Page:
With the passing of time, Mackenzie’s The Exiles has become a memory piece – an ode to a place that no longer exists. There’s an irony in the fact that the government first encouraged the Native Americans to relocate from reservations to poor urban neighborhoods such as Bunker Hill only to bulldoze them soon afterwards under the guise of urban renewal, adding another layer of exile to those already exiled in their own country. Shot on 35mm, running a mere 72 minutes and completed the same year as the infamous First Statement of the New American Cinema Group in New York, The Exiles now takes its place among the seminal films of the independent film movement, alongside works by Morris Engel, John Cassavetes, Alfred Leslie and Robert Frank, Shirley Clarke, Ron Rice, Lionel Rogosin, and Jonas Mekas. Except for a handful of scholars and cinephiles, who knew until now that one of the most important beat films featured American Indians in Los Angeles?

Seeing The Exiles makes us view other indie films, such as Charles Burnett’s recently restored masterpiece Killer of Sheep (1977) – a work that also documents a minority neighborhood in Los Angeles by utilizing poetic realism, non-professional actors, and visual storytelling – in an entirely new light. The unfortunate neglect of Mackenzie’s The Exiles had consequences. As Burnett explains in an interview in indieWIRE: He [Mackenzie] was ten years ahead of me. I started in the late sixties and he started in the late fifties. He had already worked out his aesthetics, but I have only heard about him recently. It’s too bad he wasn’t known. I think it would have saved all of us a lot of experimenting.”

Special note to local readers of this blog: Kent Mackenzie’s The Exiles will screen on Saturday, September 20 at 7:30 PM at the UW Cinematheque, 4070 Vilas Hall. Mark your calendars!

Posted 26 August, 2008

Killer of Sheep

Born in Vicksburg, Mississippi, Charles Burnett grew up in South Central Los Angeles, the scene of the 1965 Watts Riots in which thirty-four people were killed and over a thousand people were injured. Burnett was part of a group of African-American filmmakers – Haile Gerima, Julie Dash, and Billy Woodberry – who came out of the UCLA film program during the blaxploitation years of the 1970s. While completing his MFA degree, Burnett received the Louis B. Mayer grant for the most promising thesis film, which became Killer of Sheep (1977). The film remained largely unseen by the general public for several years, and soon after became nearly unavailable (due to copyright issues) despite its strong critical reputation and official landmark status. Originally shot on 16mm black-and-white film, Killer of Sheep has been restored and blown up to 35mm by Milestone Films. Thirty years after the fact, Killer of Sheep finally received a belated theatrical release, grossing over $400,000 domestically at the box office, a very respectable figure for an indie re-issue. The long-awaited DVD version of the film, which includes Burnett’s re-edited second feature My Brother’s Wedding (1983) will be available on November 13. Along with the earlier DVD release of Gus Van Sant’s Mala Noche, this is a cause for celebration for anyone interested in the history of American independent film.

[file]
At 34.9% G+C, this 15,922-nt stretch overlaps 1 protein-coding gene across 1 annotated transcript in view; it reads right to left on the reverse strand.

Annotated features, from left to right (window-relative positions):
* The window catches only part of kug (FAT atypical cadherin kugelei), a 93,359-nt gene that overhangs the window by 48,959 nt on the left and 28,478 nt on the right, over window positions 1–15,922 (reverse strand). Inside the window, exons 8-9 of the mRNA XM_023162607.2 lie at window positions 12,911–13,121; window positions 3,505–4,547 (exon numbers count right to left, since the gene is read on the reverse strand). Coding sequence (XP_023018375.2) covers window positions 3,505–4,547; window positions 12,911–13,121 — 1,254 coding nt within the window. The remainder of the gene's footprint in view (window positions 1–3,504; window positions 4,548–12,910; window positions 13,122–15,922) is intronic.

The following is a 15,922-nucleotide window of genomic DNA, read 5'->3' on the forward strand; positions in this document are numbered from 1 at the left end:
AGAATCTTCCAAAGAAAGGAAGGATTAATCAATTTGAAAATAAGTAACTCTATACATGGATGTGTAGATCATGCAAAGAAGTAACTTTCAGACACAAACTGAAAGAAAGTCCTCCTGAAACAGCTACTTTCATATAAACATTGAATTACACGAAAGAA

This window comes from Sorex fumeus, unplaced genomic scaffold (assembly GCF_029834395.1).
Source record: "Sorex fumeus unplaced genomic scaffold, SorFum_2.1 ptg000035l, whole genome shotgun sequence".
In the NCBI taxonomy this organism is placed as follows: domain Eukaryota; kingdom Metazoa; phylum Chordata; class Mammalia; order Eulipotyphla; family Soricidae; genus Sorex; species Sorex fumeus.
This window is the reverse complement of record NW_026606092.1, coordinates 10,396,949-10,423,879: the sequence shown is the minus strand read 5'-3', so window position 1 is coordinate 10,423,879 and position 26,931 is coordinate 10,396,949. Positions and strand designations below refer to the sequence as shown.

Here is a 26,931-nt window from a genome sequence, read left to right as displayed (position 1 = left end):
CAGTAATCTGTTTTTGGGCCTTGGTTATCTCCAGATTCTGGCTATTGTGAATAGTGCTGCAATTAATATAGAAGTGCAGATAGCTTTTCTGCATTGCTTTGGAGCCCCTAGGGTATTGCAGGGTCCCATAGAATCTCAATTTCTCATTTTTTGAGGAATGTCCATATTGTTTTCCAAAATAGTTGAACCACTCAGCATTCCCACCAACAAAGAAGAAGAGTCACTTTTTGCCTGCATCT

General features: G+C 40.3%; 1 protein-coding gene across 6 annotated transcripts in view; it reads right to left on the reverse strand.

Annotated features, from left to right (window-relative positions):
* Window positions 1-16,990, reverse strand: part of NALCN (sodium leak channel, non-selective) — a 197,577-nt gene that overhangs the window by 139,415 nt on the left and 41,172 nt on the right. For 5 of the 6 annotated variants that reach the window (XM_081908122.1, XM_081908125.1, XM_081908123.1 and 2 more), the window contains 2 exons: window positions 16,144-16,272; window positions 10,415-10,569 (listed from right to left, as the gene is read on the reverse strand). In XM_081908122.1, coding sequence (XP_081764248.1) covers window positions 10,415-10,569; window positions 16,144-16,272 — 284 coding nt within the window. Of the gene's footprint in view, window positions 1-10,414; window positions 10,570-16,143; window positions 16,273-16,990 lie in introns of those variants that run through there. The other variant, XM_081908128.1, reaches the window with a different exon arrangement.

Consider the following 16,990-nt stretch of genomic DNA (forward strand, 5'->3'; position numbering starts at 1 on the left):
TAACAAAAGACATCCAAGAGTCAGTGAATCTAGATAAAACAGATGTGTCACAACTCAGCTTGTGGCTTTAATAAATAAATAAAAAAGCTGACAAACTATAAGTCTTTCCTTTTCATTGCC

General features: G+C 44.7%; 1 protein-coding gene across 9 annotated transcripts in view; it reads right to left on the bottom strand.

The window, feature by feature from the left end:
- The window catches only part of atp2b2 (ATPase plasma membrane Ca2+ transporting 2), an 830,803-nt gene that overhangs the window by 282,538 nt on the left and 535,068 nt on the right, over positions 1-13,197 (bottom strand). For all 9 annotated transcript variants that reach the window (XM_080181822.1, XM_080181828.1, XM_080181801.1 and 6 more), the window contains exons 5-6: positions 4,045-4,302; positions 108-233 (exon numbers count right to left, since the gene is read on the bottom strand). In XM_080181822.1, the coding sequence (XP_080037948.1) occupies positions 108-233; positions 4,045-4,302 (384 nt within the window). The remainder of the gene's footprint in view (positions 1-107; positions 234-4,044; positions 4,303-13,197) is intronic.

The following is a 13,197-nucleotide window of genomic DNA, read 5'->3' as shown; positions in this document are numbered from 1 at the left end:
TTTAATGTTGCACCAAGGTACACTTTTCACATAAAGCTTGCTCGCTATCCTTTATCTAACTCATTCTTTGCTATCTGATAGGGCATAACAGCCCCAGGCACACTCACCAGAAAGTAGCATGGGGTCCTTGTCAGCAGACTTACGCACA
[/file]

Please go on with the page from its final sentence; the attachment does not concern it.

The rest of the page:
In my book on independent screenwriting, Me and You and Memento and Fargo, I discuss variations on the conventional goal-driven protagonist by analyzing what happens when screenwriters employ passive (Safe) or ambivalent (Stranger Than Paradise) protagonists, or when they shift the protagonists midstream (Fargo). The protagonist of Burnett’s Killer of Sheep, who works in a slaughterhouse, is closest to Safe’s Carol White when it comes to the issue of agency. As a result of being subjected to the everyday horrors of his environment, Stan suffers from insomnia, impotence, and a growing sense of depression about his dead-end life. Killer of Sheep begins with a flashback from Stan’s childhood, in which he is yelled at for not defending his brother in a fight. His father insists he’s not a child anymore and that he better start understanding what life’s about. Stan also gets slapped across the face by his mother. But Stan (played by Henry Gayle Sanders) turns out to be less a fighter than a weary survivor. He’s so beaten down by life’s daily grind, especially by the dehumanizing effects of his job, that Stan suffers from inertia. Given the social milieu that Burnett portrays, it’s not hard to understand why. Killer of Sheep depicts the physical violence and the sense of despair and hopelessness that pervades life in the ghetto. It provides a glimpse of a world many viewers don’t know anything about, especially because we’re never given an opportunity to see this type of representation in mainstream Hollywood cinema

When Stan complains to Oscar early in the film that he’s working himself into his own hell – he can’t sleep at night and doesn’t have peace of mind – his friend responds, “Why don’t you kill yourself; you’ll be a lot happier.” Stan later presses a warm cup of coffee to his cheek and suggests that it reminds him of making love to a woman., but another friend, Bracy, pokes fun at Stan by remarking, “Myself, I don’t go for women who got malaria.” As Stan struggles against the travails of his day-to-day existence, various threats surface. The unattractive white female owner of the liquor store tries to proposition Stan by offering him a job, but Stan worries about the danger of getting shot in a holdup. Two acquaintances, Scooter and Smoke, attempt to get Stan to accompany them in some type of criminal activity involving murder. When Stan’s wife (Kaycee Moore) overhears them, she confronts the two men: